Putting everything on one leg

Their sights on the next project phase: Simon Oschwald (right) and Fabian Engel with the prototype of their leg prosthesis. Photograph: Regula Bearth © ZHdK

Simon Oschwald and Fabian Engel have already won numerous competitions with a leg prosthesis made of recycled plastic. Fresh from ZHdK, the two industrial designers are successfully asserting themselves in the start-up scene..


“Imagine losing a leg and getting a chance to walk again. It’s not just a leg you get. It’s a new life.” ZHdK Industrial Design graduates Simon Oschwald and Fabian Engel know how to sell ideas to a jury. If need be, in just two and a half minutes. Project Circleg, a leg prosthesis made of recycled plastic for developing countries, qualified for the international Falling Walls Lab Final in Berlin. It also won the national 2018 James Dyson Award as well as other national awards for young researchers.

Fresh from hitting the books, the two designers are now deep into business plans, business models and searching for investors. Simon Oschwald tells us that they acquired the ABCs of business within a very short time: “We are driven by the desire to implement our own project from A to Z, and to immerse ourselves in the start-up scene.”

No fear of uncharted territory

Simon Oschwald and Fabian Engel already proved that they are not afraid of striking out on new thematic territory when choosing their degree project, which kicked off Project Circleg. “As a student, I realised how much potential the social aspect of design holds,” says Fabian Engel. This also includes the sensible recycling of plastics — a waste product that can be found in large quantities, especially in developing countries. The desire to make a difference as designers, and their shared interest in plastic waste, turned the two students into a team. Within six months, they amassed an enormous wealth of knowledge about plastics and prosthetics. They exchanged ideas with Empa materials experts, the International Committee of the Red Cross and orthopaedic technicians. Then, in summer 2018, they finally held the first prototype in their hands.

Presenting the design process: From the first model to the final prototype. Photograph: © Project Circleg

Enthusiasm in Switzerland and Africa

Fabian Engel recalls that their project attracted positive national and international acclaim already during the research phase: “A prosthesis producer in Kenya immediately said: ‘Send us your plans and we’ll start production!’” Moments of success like these finally encouraged the two young designers to cross the line from their degree project to their own start-up. “It’s certainly an advantage that we took a fresh look at the subject,” Simon Oschwald is convinced. Exchanging ideas with those affected, and with producers in Kenya, helped to develop the product from the user’s perspective. Unlike the models available in Kenya, their leg prosthesis has a knee joint. Thanks to the modular system, joints and colours can be individually adjusted.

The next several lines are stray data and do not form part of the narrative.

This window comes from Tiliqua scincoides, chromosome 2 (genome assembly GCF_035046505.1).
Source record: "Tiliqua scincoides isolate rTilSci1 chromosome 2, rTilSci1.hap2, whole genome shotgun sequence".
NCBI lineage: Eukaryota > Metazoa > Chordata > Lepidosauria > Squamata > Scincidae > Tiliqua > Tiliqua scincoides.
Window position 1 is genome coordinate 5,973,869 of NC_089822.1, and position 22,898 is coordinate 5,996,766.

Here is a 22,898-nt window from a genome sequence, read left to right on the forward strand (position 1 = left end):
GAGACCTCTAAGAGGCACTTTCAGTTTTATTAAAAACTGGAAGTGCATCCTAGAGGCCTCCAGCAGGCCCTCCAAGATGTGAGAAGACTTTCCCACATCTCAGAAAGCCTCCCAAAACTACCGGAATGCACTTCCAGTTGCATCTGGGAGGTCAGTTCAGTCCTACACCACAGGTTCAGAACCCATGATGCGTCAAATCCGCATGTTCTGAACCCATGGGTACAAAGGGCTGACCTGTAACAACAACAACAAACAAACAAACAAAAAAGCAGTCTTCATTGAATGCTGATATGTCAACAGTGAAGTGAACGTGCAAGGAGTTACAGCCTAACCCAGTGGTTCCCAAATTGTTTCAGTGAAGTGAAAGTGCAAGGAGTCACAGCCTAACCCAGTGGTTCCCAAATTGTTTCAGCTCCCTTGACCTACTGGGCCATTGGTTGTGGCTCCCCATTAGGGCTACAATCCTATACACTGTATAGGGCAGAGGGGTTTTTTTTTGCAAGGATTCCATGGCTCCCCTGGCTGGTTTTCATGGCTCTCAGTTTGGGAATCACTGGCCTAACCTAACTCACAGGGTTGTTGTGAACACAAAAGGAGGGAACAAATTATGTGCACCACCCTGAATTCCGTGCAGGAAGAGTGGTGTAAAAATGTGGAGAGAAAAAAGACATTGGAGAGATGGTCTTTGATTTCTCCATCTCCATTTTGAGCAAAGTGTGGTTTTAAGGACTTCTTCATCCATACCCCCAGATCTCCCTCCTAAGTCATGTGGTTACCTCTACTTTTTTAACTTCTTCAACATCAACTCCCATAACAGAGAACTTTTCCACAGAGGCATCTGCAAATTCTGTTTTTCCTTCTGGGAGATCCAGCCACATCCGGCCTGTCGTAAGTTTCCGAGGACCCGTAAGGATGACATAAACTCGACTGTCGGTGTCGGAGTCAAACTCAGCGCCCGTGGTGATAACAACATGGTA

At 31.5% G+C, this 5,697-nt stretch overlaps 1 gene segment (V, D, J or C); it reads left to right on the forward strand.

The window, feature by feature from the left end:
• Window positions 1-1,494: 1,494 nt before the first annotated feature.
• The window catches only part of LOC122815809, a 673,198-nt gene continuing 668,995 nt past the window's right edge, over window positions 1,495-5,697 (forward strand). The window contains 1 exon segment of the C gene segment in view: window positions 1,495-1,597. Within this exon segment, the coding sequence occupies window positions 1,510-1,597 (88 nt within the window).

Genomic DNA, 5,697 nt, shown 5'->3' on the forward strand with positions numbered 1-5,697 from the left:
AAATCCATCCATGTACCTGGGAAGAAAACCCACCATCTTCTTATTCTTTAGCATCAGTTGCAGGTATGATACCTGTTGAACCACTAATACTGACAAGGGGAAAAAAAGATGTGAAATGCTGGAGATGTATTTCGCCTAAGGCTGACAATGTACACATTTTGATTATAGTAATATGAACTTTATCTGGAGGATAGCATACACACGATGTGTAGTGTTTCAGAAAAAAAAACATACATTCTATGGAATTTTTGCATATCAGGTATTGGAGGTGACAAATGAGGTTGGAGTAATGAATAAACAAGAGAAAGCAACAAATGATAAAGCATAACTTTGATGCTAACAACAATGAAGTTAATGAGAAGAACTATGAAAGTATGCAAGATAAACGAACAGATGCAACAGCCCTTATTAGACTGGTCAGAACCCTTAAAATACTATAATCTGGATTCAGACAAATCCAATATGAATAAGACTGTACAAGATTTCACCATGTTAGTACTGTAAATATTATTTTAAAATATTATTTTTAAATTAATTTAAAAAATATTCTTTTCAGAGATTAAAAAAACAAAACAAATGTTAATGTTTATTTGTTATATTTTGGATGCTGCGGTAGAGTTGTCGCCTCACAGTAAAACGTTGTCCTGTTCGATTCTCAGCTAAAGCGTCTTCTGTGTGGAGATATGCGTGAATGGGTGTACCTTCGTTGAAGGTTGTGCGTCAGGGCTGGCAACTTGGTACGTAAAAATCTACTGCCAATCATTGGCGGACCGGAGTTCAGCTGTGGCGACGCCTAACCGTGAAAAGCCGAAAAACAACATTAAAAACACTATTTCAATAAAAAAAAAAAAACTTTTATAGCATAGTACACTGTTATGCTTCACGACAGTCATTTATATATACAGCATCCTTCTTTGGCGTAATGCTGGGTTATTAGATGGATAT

Making a mark in the start-up scene

The two developers are not only overwhelmed by the positive acclaim, but also by the ample opportunities for start-ups in Switzerland. “Foundations, impact hubs, coaching or competitions, the support for start-ups is almost unlimited,” Oschwald enthuses. At the UZH Innovators Camp, a one-week summer school operated in association with ZHdK’s Z-Kubator Development Programme, they delved deeper into the start-up scene for the first time. This was followed by start-up funding from ZHdK’s Institute for Design Research, which got the project rolling. “Weconnex” and “Seif,” two companies specialising in social entrepreneurship, are also offering the two startuppers guidance. It seems as if they have meanwhile arrived in the business world. “Certain situations, such as networking with potential backers, still involve overcoming the jitters,” Oschwald confesses.

The young entrepreneurs are devoting all their time and energy to the project. Doesn’t such an ambitious schedule push one to one’s limits? “My personal limits are shifting from day to day,” says Oschwald. Their well-functioning teamwork is especially motivating. “In a personality test we found out that while our characters differ, we complement each other perfectly in terms of work ethic and values,” he adds. Ideal conditions for further developing the prototype.

Its combination of recycled plastic waste and existing local production methods enables the Project Circleg prosthesis to be manufactured locally and cost-effectively. Its modular design facilitates easily replacing and repairing worn parts and is designed for a sustainable material cycle.
Giulia Adagazza was a project manager at ZHdK University Communications. Sitting in the audience at the Falling Walls Lab competition in Zurich, she kept her fingers crossed for the Project Circleg.
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